The radar nose is also a bit more tilted down when seen sideways, this can be done through sanding off some plastic.. Filler is needed later on.

Nose wheel bay can be used as supplied for the F-16. 
Below can be seen massive amounts of filler to smoothing things up. A lot of sanding , patience and work is needed here... but the F-2 is beginning to emerge as a model...

The F-2 cockpit section is also changed compared to the F-16, with a 3 piece canopy and the cockpit is also slightly more forward in the fuselage. A cut was made, some material removed. The rear section of the F-16 cockpit canopy can be used. Of the main canopy, the rear part can be used. A new windscreen is needed however that is more straight curved (will be done later on)

Some blending and filling is seen here. Also note the wider sidewalls made with some card.

The stabilizers of the F-2 are also much larger than those of the F-16. The F-16 parts can be used as a basis however, supplemented with again pieces of plastic card. An 8 mm wide root section was added, the tip section trailing edge was sanded in a triangular shape. 

Filling and sanding gives the correct larger stabilizers.


The basic shape of the F-2 is seen here. Also note the wing root edge/fuselage LEX , made from card and blended in with putty. The wing is much bigger now! 

The F-16 vertical tail can seen with a thin base section (at the older F-16A's) or a thick base. The thick section tail is normally used on the later variants of the F-16, from the F-16C onwards.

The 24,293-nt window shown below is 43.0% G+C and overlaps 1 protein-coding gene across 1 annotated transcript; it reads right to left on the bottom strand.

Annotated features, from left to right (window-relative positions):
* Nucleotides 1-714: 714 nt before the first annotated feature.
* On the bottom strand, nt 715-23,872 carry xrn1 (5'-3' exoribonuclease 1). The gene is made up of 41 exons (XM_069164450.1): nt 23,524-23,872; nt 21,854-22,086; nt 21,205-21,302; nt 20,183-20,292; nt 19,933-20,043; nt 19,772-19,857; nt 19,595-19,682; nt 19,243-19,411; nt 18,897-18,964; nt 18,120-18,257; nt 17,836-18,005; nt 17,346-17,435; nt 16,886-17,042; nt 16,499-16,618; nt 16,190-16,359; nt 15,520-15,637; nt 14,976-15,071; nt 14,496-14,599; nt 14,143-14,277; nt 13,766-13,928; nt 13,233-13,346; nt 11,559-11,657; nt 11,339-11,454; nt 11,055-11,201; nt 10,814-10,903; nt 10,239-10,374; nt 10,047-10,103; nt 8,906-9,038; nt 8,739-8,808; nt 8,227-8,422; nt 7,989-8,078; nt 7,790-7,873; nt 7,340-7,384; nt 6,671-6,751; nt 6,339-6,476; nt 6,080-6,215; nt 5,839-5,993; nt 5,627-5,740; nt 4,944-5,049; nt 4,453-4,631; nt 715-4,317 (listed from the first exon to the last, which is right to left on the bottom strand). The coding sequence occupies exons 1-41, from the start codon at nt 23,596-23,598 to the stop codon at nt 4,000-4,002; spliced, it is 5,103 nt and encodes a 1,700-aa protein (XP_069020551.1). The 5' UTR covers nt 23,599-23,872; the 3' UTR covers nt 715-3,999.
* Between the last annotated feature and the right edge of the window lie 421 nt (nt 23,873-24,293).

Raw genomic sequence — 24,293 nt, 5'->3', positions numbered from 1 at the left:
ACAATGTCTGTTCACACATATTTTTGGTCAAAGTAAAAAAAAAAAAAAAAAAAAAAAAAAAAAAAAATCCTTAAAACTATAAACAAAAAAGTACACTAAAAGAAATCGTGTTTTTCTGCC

The F-2 tail is similar to the later F-16C tail. The kit's tail however does not have the long parachute fairing as seen in also in for example the actual F-16C.  As I had a spare 1/32 scale Hasegawa vertical tail of the F-16C with a thick lower base, I used that part. The fairing at the rear was extended with card, filler and sanding was needed off course.

 separated parts...

Below, the forward windscreen can be seen made using a spare part from the spares box. (note: It can also be made from a simple straight curved section of clear plastic acetate if needed). 
Also note the wingroot fillets made from card and filler , making the F-2 wing more blended into the fuselage and air flow being guided aft the cockpit. 

Also, at the wing leading edges, 2 small fairings (I think for ECM antennas) were added from a piece of plastic rod and sanded in shape.

on to F-2 PAGE [2]......

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LAST UPDATE OCTOBER 29, 2005 

 
References:
- 50 years of JASDF, MOOK, mr. Tokunaga, Aoki, Matsuzaki,  ISBN 4-87149-627-9: has splendid colour pictures!
- The Hasegawa kit of the F-2 in 1/72 or 1/48 scale
- Air International volume 52 page 145-150
- World Air Power journal 39, pages 40-50
- www.F-16.net
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Created February 5 , 2005